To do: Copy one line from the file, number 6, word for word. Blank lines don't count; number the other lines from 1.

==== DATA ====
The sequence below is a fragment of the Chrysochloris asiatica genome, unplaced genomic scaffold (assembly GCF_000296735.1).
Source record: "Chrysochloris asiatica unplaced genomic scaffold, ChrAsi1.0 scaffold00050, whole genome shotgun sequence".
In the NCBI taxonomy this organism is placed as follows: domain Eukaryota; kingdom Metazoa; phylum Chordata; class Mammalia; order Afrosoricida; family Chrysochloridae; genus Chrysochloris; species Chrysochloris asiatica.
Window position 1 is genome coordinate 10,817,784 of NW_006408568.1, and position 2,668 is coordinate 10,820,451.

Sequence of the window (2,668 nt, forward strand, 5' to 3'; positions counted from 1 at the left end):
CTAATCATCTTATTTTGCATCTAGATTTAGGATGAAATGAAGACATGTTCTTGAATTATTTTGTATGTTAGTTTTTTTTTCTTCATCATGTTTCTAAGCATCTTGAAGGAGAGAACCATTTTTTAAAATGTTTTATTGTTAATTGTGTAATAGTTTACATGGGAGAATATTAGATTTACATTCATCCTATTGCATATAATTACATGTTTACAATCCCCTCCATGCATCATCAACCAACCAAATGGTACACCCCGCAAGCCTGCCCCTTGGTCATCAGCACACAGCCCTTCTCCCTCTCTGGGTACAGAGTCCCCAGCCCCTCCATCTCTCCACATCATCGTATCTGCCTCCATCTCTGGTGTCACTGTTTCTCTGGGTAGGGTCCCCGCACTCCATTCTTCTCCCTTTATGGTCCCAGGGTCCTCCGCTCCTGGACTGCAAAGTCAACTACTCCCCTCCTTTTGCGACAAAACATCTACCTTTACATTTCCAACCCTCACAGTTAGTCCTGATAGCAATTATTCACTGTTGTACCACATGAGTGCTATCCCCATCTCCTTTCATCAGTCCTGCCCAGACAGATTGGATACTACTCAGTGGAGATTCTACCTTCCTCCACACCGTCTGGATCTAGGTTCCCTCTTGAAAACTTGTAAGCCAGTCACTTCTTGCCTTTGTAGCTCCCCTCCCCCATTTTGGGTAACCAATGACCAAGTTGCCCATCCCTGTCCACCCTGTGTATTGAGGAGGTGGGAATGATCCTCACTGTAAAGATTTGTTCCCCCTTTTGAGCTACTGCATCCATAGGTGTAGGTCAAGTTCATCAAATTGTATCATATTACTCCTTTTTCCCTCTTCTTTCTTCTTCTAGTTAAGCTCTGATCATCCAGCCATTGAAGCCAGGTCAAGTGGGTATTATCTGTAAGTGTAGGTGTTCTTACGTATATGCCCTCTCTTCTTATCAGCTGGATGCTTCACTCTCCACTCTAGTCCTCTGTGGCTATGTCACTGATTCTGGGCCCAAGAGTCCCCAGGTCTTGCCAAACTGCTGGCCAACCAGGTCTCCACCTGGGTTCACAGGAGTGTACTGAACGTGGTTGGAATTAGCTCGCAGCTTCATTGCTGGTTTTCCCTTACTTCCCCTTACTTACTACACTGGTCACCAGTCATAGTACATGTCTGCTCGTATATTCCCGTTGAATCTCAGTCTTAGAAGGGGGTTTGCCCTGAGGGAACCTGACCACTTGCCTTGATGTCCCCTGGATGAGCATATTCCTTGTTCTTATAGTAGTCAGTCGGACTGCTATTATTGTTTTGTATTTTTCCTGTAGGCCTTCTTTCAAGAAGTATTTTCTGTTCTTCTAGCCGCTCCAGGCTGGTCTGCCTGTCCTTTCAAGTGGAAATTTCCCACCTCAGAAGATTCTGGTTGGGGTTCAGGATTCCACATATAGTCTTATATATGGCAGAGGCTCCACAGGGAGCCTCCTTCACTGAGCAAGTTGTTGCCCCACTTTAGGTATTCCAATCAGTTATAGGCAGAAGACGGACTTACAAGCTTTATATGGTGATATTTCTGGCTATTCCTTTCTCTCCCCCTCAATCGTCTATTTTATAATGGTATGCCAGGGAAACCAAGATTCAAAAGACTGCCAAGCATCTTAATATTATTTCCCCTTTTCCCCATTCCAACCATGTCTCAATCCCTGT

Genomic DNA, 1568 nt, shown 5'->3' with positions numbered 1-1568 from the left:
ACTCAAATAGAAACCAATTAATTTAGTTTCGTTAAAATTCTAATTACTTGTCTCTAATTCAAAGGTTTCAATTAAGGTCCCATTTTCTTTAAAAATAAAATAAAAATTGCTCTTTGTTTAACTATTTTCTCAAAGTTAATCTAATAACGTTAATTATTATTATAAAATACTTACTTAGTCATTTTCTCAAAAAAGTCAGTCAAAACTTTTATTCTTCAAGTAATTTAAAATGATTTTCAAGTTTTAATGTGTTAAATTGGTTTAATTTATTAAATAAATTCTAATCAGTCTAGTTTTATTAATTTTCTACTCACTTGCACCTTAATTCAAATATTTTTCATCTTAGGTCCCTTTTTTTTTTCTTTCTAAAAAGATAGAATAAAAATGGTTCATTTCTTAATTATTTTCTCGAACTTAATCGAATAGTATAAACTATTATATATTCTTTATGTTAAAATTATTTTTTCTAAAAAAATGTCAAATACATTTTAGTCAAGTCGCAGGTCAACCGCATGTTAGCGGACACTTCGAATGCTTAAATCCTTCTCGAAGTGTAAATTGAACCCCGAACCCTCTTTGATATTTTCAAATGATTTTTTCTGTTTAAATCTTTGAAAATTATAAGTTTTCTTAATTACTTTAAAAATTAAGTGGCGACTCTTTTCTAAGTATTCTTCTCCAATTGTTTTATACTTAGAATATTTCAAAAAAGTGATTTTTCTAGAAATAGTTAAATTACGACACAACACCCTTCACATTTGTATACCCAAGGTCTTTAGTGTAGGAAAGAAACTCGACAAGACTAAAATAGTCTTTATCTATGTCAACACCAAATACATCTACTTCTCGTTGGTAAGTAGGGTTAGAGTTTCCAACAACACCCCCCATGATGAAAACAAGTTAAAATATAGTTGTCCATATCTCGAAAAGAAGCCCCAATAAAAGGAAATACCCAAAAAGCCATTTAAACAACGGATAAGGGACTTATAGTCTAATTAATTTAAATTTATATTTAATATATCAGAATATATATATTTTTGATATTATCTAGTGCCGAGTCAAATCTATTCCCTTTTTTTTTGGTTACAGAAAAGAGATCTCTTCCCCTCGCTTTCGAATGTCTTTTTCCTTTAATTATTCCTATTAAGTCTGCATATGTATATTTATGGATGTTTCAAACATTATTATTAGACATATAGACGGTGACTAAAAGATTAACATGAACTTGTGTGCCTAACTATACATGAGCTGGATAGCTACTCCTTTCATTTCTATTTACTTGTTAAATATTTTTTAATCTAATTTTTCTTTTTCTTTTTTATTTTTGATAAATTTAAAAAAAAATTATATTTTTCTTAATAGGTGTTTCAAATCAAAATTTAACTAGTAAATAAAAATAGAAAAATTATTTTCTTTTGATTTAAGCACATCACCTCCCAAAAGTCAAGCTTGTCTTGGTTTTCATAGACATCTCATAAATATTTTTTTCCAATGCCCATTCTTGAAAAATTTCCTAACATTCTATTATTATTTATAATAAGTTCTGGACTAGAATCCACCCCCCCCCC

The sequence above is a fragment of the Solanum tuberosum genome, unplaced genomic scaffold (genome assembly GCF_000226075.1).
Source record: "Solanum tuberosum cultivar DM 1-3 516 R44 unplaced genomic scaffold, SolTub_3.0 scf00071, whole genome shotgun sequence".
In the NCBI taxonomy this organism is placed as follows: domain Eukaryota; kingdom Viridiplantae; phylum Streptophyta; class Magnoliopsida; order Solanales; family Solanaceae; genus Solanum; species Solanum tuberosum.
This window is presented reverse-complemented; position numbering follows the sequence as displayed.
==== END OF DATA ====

CTAATCATCTTATTTTGCATCTAGATTTAGGATGAAATGAAGACATGTTCTTGAATTATTTTGTATGTTAGTTTTTTTTTCTTCATCATGTTTCTAAGCATCTTGAAGGAGAGAACCATTTTTTAAAATGTTTTATTGTTAATTGTGTAATAGTTTACATGGGAGAATATTAGATTTACATTCATCCTATTGCATATAATTACATGTTTACAATCCCCTCCATGCATCATCAACCAACCAAATGGTACACCCCGCAAGCCTGCCCCTTGGTCATCAGCACACAGCCCTTCTCCCTCTCTGGGTACAGAGTCCCCAGCCCCTCCATCTCTCCACATCATCGTATCTGCCTCCATCTCTGGTGTCACTGTTTCTCTGGGTAGGGTCCCCGCACTCCATTCTTCTCCCTTTATGGTCCCAGGGTCCTCCGCTCCTGGACTGCAAAGTCAACTACTCCCCTCCTTTTGCGACAAAACATCTACCTTTACATTTCCAACCCTCACAGTTAGTCCTGATAGCAATTATTCACTGTTGTACCACATGAGTGCTATCCCCATCTCCTTTCATCAGTCCTGCCCAGACAGATTGGATACTACTCAGTGGAGATTCTACCTTCCTCCACACCGTCTGGATCTAGGTTCCCTCTTGAAAACTTGTAAGCCAGTCACTTCTTGCCTTTGTAGCTCCCCTCCCCCATTTTGGGTAACCAATGACCAAGTTGCCCATCCCTGTCCACCCTGTGTATTGAGGAGGTGGGAATGATCCTCACTGTAAAGATTTGTTCCCCCTTTTGAGCTACTGCATCCATAGGTGTAGGTCAAGTTCATCAAATTGTATCATATTACTCCTTTTTCCCTCTTCTTTCTTCTTCTAGTTAAGCTCTGATCATCCAGCCATTGAAGCCAGGTCAAGTGGGTATTATCTGTAAGTGTAGGTGTTCTTACGTATATGCCCTCTCTTCTTATCAGCTGGATGCTTCACTCTCCACTCTAGTCCTCTGTGGCTATGTCACTGATTCTGGGCCCAAGAGTCCCCAGGTCTTGCCAAACTGCTGGCCAACCAGGTCTCCACCTGGGTTCACAGGAGTGTACTGAACGTGGTTGGAATTAGCTCGCAGCTTCATTGCTGGTTTTCCCTTACTTCCCCTTACTTACTACACTGGTCACCAGTCATAGTACATGTCTGCTCGTATATTCCCGTTGAATCTCAGTCTTAGAAGGGGGTTTGCCCTGAGGGAACCTGACCACTTGCCTTGATGTCCCCTGGATGAGCATATTCCTTGTTCTTATAGTAGTCAGTCGGACTGCTATTATTGTTTTGTATTTTTCCTGTAGGCCTTCTTTCAAGAAGTATTTTCTGTTCTTCTAGCCGCTCCAGGCTGGTCTGCCTGTCCTTTCAAGTGGAAATTTCCCACCTCAGAAGATTCTGGTTGGGGTTCAGGATTCCACATATAGTCTTATATATGGCAGAGGCTCCACAGGGAGCCTCCTTCACTGAGCAAGTTGTTGCCCCACTTTAGGTATTCCAATCAGTTATAGGCAGAAGACGGACTTACAAGCTTTATATGGTGATATTTCTGGCTATTCCTTTCTCTCCCCCTCAATCGTCTATTTTATAATGGTATGCCAGGGAAACCAAGATTCAAAAGACTGCCAAGCATCTTAATATTATTTCCCCTTTTCCCCATTCCAACCATGTCTCAATCCCTGT